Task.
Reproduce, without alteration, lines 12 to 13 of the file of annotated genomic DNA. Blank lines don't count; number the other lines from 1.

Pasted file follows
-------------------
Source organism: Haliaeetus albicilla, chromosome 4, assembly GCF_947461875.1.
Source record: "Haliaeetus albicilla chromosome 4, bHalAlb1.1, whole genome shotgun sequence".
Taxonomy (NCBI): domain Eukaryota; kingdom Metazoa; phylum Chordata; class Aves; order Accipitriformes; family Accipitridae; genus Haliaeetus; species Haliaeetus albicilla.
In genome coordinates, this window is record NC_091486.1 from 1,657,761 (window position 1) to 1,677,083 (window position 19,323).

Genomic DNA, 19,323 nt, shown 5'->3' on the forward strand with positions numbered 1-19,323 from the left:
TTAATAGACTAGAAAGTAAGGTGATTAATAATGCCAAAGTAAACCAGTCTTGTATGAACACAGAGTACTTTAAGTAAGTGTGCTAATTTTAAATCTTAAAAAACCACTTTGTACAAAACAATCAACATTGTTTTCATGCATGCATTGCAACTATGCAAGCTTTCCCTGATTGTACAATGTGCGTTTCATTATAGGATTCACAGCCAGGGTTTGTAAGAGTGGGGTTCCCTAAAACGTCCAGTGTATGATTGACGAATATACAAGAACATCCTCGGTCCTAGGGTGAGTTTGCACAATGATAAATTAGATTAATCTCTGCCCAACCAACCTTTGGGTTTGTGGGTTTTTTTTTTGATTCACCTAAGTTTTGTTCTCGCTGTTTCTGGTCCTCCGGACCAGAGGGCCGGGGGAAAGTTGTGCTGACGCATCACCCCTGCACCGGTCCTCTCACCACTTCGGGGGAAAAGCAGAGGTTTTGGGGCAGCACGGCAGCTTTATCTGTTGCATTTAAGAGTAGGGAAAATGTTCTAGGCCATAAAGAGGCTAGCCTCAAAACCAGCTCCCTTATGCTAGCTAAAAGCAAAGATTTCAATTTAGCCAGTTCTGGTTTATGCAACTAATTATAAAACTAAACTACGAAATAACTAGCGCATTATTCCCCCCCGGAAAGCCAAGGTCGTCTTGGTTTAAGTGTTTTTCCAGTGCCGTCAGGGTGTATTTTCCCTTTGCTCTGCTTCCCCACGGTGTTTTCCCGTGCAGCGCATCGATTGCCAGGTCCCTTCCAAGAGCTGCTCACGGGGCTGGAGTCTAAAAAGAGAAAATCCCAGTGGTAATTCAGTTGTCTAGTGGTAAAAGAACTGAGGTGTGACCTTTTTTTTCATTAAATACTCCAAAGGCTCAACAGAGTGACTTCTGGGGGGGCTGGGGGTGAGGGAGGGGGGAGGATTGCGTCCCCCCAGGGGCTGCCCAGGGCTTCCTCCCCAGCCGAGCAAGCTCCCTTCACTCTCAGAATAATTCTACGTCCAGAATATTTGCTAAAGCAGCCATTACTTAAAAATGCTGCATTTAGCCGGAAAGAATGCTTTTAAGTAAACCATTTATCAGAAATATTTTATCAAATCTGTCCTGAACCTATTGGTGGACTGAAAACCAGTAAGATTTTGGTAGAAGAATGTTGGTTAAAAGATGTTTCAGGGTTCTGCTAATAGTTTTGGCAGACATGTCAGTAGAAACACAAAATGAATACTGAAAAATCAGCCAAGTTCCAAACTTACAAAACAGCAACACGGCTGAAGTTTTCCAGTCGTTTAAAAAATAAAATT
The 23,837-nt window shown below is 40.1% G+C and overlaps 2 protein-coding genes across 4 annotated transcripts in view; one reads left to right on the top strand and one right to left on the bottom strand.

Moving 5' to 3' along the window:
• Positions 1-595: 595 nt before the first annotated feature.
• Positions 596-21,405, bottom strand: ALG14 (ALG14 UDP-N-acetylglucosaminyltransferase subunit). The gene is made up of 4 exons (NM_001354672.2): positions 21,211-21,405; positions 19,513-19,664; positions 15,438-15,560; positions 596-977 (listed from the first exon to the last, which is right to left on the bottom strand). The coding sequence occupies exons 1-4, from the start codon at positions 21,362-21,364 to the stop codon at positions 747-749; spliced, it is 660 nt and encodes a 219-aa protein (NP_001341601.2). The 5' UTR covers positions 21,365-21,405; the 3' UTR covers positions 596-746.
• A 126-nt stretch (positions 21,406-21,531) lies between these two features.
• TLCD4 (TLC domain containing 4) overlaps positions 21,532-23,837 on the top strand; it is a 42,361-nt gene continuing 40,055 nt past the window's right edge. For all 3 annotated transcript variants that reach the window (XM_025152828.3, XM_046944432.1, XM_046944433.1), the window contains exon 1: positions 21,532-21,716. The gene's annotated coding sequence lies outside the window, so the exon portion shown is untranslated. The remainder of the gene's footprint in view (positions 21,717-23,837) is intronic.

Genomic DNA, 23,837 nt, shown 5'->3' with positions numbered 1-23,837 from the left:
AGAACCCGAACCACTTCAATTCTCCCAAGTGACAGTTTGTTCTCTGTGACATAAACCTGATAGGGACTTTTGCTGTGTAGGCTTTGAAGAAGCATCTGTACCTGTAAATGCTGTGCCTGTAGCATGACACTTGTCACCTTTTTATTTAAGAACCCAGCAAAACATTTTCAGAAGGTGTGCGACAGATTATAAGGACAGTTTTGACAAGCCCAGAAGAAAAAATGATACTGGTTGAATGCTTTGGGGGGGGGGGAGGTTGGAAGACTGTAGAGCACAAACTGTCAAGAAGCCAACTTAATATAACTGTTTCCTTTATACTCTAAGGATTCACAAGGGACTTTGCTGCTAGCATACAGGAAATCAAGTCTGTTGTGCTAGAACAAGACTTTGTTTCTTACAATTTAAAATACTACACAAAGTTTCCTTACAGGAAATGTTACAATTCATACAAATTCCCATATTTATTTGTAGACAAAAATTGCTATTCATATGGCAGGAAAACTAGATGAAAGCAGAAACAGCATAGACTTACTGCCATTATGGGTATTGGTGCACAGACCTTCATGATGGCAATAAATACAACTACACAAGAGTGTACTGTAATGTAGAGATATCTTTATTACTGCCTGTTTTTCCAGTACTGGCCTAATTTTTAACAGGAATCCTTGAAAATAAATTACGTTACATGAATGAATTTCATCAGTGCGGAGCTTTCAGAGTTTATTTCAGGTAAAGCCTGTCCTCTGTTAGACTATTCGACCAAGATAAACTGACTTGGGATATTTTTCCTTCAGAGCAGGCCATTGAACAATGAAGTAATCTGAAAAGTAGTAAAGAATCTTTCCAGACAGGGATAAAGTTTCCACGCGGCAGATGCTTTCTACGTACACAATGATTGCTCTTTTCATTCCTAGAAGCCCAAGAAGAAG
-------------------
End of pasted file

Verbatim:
• TLCD4 (TLC domain containing 4) overlaps positions 21,532-23,837 on the top strand; it is a 42,361-nt gene continuing 40,055 nt past the window's right edge. For all 3 annotated transcript variants that reach the window (XM_025152828.3, XM_046944432.1, XM_046944433.1), the window contains exon 1: positions 21,532-21,716. The gene's annotated coding sequence lies outside the window, so the exon portion shown is untranslated. The remainder of the gene's footprint in view (positions 21,717-23,837) is intronic.

Genomic DNA, 23,837 nt, shown 5'->3' with positions numbered 1-23,837 from the left: